Hundreds of Kurds have gathered outside a Kurdish information center in Paris to mourn the loss of three women slain execution-style.
French police discovered the bodies of the women inside the center on Thursday. One of the victims has been identified as Sakine Cansiz, a founding member of the Kurdistan Workers' Party, or PKK.
All three women had been shot in the head. Some of the grieving mourners outside the center laid flowers to pay their respects.
As the investigation continues, Kurds and Turks are exchanging blame.
On Friday, Prime Minister Recep Tayyip Erdogan said the shooting was most likely the result of an internal feud among the Kurds, noting that the building required an access code to unlock the door.
Earlier, Turkish officials said the slayings could also be aimed at derailing peace talks between Ankara and the PKK's jailed leader, Abdullah Ocalan. The PKK has been fighting for greater autonomy in Turkey for nearly three decades.
Kurdish protesters have accused the Turkish government of orchestrating the attacks, while others are blaming Turkish extremists. Police in France say they have opened a murder investigation.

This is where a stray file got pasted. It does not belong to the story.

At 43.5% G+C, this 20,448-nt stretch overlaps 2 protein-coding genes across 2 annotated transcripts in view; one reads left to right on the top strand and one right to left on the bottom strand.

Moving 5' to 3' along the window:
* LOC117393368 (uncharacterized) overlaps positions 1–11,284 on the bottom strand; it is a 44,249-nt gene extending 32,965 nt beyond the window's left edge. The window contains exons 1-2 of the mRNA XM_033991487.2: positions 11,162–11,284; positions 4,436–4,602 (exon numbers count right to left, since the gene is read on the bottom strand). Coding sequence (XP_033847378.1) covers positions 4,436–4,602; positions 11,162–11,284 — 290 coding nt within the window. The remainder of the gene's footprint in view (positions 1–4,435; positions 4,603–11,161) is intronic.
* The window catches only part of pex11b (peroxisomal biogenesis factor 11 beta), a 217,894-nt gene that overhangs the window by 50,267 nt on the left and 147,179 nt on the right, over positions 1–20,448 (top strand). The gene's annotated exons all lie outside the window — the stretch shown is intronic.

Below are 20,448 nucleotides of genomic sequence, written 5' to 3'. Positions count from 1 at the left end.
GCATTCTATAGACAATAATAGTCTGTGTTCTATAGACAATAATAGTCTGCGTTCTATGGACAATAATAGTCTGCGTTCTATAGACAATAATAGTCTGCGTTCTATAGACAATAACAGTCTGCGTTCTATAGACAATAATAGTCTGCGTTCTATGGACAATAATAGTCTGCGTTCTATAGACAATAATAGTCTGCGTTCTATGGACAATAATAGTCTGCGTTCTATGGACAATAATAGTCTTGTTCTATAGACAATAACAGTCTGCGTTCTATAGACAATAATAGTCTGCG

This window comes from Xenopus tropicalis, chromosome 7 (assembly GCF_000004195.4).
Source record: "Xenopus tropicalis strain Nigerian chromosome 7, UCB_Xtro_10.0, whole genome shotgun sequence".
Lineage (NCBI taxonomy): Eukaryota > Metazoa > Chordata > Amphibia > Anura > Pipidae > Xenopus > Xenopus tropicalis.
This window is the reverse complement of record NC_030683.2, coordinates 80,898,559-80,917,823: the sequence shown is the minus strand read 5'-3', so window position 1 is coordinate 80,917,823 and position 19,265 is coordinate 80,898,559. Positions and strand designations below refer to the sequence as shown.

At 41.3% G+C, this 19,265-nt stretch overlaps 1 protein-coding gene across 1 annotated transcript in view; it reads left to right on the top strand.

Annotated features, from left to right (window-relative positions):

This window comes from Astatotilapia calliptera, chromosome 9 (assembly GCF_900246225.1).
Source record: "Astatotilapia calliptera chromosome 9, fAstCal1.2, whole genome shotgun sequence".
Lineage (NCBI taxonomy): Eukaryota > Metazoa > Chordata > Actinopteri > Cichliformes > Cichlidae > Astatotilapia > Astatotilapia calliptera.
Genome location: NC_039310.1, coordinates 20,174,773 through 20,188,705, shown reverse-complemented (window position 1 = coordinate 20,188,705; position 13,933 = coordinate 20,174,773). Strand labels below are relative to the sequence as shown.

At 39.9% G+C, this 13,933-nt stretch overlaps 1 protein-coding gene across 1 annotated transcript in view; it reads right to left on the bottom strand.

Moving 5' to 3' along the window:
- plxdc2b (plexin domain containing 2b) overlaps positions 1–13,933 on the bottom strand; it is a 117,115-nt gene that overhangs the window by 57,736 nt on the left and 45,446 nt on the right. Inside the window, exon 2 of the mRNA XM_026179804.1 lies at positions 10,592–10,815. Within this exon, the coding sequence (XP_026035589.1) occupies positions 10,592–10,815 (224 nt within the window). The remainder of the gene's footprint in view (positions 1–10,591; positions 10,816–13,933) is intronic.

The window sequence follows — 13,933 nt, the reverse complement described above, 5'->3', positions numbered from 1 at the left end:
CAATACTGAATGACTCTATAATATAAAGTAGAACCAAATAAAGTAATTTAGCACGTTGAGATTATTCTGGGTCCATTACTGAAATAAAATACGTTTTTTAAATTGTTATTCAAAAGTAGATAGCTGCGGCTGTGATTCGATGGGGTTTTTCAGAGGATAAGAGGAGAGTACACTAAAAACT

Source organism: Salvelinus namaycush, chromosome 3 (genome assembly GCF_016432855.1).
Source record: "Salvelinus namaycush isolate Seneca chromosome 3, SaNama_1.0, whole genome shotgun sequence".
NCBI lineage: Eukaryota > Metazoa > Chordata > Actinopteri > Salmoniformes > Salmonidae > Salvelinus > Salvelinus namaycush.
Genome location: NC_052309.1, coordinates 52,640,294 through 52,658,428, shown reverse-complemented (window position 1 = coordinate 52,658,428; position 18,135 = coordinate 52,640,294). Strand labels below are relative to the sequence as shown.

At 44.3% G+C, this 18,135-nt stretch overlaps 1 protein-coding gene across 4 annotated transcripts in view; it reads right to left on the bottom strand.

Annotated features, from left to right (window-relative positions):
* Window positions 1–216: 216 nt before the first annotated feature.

The deaths come as talks to end the 28-year Kurdish insurgency are reported to be in the beginning stages, with officials in Turkey confirming they recently held talks with the jailed rebel leader.
The second woman killed in Paris was 32-year-old Frida Dogan, an employee at the information center and the Paris representative of the Brussels-based Kurdistan National Congress. The third victim was Leyla Soylemez who has been described as a “young activist.”
French Interior Minister Manuel Valls visited the scene of the crime Thursday and called the attack an assassination.
“I came here, to this neighborhood where three women were slain, killed, doubtless executed. This is a very grave matter and this explains my presence. This is unacceptable. The investigation is only starting under the authority of the prosecutor's office and the anti-terrorist forces are involved to shed all possible light on this unacceptable act.”
Kurdish protesters gathered at the scene Thursday, chanting slogans accusing the Turkish government of killing the women and accusing French President Francois Hollande of complying.
The PKK took up arms in 1984 for Kurdish-self rule in southeastern Turkey, and is considered a terrorist organization by Ankara and most of the international community.